For instance, one community health worker helped a young man –who had been paralyzed in a violent crime—to obtain a ramp for his home and sign up for a wheelchair basketball league. Another community health worker helped a woman –who had low self-esteem due to an abusive mother—to create and lead a support group for other young women. This approach to shift our culture to one of holistic health, incorporating all aspects of a person’s life, has concrete and measurable advantages. Simply put, the model works better then programs that attack individual social determinants of health like food insecurity and transportation as one-offs. It also has some benefits compared with the many technology-based ‘screen-and-refer’ solutions that have now proliferated in this space. Poverty creates complex layers of problems in unique fingerprints. Solve one, others linger. The holistic person-centered approach that IMPaCT has taken to the social determinants of health is probably a key factor behind its effectiveness.

Dr. Kangovi is a visionary thinker with bold goals. Her goal for the IMPaCT program is to eliminate health disparities –as measured by metrics like chronic disease control, hospitalizations and mental health– by deploying effective, scalable community health worker programs. IMPaCT has measurably reduced health disparities in the greater Philadelphia region and is now the most widely disseminated community health worker program in the country.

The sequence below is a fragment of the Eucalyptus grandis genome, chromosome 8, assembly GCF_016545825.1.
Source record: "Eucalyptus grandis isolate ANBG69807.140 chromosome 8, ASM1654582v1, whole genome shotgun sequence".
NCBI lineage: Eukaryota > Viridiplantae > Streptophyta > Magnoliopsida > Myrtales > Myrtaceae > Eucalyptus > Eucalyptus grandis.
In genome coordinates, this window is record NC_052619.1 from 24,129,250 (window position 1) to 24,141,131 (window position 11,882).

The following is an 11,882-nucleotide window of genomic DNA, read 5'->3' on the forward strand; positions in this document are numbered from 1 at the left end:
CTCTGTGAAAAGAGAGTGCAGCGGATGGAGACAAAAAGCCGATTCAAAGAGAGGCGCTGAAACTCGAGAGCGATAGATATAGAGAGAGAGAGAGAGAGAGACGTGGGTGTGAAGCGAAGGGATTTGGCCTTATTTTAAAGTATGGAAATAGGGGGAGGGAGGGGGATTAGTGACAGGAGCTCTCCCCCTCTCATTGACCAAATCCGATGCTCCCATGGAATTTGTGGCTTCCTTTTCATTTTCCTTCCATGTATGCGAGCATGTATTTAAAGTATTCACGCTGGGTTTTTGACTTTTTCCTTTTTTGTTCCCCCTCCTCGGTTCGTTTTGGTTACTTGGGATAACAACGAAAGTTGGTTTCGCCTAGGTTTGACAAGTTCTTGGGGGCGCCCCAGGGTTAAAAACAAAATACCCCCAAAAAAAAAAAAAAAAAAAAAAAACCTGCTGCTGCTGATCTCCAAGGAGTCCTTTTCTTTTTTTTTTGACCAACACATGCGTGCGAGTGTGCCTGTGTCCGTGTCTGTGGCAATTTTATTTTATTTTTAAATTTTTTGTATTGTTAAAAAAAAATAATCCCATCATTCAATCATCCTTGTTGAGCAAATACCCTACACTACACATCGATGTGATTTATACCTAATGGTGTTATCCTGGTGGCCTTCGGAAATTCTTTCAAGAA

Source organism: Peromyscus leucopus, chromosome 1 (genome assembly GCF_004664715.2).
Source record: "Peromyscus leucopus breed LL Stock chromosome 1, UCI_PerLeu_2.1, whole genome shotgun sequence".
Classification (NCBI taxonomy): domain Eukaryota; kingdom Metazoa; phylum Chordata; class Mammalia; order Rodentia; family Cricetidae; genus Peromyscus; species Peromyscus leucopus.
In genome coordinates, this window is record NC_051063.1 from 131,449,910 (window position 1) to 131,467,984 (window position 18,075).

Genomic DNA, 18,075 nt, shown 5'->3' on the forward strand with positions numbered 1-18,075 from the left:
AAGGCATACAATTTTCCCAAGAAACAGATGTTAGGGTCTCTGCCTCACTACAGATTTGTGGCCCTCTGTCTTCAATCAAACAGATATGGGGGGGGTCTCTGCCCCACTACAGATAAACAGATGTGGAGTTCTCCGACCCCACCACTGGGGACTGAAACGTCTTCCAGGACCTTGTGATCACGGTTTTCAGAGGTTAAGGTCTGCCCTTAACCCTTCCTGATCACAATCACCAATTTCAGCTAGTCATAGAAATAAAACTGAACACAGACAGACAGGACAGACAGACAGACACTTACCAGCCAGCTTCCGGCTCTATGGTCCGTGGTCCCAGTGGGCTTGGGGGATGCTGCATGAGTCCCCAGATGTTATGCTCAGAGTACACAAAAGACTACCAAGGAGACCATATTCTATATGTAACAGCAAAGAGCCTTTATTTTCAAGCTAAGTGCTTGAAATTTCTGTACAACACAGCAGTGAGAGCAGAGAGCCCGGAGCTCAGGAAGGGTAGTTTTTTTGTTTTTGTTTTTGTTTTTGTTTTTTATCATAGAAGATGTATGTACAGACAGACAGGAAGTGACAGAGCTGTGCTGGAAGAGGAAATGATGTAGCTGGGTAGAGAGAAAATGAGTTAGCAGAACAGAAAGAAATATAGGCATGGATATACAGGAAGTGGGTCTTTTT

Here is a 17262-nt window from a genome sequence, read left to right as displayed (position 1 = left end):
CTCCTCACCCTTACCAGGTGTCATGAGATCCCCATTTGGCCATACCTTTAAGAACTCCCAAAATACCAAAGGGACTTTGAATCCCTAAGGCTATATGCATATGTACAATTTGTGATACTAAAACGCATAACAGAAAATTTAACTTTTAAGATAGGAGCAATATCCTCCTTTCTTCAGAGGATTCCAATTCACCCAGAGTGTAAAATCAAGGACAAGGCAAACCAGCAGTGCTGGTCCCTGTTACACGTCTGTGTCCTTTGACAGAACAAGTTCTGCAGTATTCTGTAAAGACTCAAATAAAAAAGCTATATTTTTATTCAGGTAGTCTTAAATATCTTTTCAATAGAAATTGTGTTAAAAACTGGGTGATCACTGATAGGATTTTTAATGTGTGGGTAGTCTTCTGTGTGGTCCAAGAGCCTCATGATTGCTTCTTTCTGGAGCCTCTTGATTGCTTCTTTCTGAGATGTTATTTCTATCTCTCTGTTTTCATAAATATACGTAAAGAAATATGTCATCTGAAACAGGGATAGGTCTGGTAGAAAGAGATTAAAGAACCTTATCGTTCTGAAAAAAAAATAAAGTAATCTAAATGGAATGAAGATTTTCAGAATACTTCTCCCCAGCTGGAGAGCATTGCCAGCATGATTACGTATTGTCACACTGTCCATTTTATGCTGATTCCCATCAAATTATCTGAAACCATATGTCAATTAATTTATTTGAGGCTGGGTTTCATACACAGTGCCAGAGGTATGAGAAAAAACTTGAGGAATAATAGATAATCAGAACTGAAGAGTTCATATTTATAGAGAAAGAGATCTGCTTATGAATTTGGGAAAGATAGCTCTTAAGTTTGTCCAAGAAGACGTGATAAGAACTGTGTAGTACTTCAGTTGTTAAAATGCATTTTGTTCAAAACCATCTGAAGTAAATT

To learn more about Dr. Kangovi and IMPaCT, visit

The RWJF-National Civic League Award recognizes individuals who have successfully implemented a systems change approach within the past two years to improve health outcomes for those most impacted by health disparities. Winners of the award address the factors that lead to health disparities related to one or more of the following areas: access to quality care, education, employment, income, community environment, housing, and public safety and demonstrate a commitment to resident/civic engagement.

The National Civic League views engagement as more than presenting information or having people respond to questionnaires (though both are important); instead, we promote efforts that seek to listen to, and learn from, residents in ongoing conversations and leverage those insights to shape the way programs are administered, designed and executed.